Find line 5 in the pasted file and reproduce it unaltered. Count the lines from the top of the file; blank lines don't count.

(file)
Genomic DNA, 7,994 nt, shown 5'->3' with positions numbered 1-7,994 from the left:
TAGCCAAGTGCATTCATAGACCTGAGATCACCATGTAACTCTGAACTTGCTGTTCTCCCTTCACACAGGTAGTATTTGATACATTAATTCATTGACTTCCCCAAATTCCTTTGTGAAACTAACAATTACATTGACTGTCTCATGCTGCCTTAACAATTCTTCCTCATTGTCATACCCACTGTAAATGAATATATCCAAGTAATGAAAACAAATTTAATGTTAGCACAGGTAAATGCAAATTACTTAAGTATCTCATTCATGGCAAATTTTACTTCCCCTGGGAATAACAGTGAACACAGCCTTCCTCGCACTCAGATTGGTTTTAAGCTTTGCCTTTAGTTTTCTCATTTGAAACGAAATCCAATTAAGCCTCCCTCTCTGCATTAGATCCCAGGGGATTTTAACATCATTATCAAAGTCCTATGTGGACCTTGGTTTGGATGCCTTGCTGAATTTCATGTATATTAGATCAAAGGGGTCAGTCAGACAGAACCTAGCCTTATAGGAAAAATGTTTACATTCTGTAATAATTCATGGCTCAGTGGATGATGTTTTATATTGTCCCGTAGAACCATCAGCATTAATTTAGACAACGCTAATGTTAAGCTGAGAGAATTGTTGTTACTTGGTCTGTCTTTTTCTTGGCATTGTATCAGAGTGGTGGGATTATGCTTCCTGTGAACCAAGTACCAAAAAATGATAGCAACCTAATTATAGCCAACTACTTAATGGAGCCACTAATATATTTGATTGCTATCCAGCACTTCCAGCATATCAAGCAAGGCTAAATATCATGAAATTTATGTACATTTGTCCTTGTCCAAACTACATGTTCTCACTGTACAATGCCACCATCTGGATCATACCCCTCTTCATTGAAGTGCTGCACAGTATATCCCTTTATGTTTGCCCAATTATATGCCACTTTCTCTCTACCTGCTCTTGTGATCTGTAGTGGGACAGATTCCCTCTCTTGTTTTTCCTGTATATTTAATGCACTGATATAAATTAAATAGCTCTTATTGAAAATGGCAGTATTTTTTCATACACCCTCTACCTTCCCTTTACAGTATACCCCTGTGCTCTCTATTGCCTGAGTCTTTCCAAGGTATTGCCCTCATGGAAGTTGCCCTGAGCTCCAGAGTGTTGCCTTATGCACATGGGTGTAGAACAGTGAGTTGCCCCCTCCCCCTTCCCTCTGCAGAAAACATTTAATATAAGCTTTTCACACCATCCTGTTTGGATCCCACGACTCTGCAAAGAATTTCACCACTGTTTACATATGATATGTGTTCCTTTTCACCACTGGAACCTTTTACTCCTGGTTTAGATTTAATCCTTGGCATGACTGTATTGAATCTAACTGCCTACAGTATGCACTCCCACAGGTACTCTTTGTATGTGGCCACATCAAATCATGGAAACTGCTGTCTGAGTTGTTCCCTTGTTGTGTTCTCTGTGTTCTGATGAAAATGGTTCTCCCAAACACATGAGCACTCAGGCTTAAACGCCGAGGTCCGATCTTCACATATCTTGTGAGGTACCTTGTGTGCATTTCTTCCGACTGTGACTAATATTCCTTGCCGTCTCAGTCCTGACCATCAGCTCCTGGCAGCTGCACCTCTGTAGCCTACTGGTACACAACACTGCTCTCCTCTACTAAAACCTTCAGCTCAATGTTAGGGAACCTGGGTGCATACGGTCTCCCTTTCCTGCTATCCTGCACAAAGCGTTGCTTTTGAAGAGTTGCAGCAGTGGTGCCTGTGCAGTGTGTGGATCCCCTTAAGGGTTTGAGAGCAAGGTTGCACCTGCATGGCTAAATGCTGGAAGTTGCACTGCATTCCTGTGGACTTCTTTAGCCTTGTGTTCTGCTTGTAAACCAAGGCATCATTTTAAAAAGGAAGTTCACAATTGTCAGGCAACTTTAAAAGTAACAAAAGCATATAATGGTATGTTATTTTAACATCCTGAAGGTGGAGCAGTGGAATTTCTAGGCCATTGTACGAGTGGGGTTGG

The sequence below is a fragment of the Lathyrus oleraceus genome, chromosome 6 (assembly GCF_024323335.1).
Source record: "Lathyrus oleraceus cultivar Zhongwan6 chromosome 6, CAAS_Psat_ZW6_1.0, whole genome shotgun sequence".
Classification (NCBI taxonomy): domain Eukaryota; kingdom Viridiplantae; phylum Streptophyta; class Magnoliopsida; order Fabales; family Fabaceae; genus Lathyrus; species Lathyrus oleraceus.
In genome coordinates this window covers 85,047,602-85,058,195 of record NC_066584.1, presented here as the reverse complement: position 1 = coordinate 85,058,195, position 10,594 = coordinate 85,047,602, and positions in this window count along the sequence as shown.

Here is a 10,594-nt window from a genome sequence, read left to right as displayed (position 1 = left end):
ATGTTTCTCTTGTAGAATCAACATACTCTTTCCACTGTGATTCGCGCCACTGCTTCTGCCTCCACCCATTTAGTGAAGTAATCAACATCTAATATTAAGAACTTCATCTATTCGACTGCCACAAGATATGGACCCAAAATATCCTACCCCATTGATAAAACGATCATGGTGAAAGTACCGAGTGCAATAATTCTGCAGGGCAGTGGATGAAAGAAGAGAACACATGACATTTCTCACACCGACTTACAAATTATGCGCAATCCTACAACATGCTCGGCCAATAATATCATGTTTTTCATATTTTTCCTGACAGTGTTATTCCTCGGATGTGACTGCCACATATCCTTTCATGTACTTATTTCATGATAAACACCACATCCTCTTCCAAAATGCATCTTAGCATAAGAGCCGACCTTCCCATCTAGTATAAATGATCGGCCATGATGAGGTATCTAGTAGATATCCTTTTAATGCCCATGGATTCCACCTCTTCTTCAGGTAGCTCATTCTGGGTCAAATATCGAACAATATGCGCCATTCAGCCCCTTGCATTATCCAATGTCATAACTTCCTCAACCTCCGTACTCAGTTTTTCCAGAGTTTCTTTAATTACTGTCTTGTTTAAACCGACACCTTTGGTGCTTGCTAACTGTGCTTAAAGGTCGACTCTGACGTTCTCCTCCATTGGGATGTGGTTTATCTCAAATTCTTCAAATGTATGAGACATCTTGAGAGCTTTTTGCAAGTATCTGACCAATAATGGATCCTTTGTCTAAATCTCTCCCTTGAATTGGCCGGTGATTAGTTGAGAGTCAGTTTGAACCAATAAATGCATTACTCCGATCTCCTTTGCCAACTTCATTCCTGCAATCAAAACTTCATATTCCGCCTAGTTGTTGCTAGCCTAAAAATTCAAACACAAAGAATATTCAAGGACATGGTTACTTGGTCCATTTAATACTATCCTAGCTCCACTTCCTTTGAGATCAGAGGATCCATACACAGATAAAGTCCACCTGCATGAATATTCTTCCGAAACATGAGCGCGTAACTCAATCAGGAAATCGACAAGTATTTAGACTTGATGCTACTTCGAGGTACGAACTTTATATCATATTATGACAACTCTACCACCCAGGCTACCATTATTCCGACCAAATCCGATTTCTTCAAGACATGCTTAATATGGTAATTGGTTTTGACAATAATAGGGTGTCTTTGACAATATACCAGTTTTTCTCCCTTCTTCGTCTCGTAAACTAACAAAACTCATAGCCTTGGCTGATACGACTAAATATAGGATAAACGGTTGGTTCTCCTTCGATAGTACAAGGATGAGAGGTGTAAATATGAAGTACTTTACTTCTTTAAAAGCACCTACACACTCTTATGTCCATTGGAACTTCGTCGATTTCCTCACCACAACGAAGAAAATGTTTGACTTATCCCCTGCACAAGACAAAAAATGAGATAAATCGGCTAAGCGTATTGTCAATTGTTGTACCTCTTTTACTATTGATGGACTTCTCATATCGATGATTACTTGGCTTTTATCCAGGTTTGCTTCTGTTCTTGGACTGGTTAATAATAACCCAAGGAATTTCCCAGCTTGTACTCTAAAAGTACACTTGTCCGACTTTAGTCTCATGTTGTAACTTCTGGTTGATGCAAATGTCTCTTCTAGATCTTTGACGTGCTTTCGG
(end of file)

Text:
Classification (NCBI taxonomy): domain Eukaryota; kingdom Viridiplantae; phylum Streptophyta; class Magnoliopsida; order Fabales; family Fabaceae; genus Lathyrus; species Lathyrus oleraceus.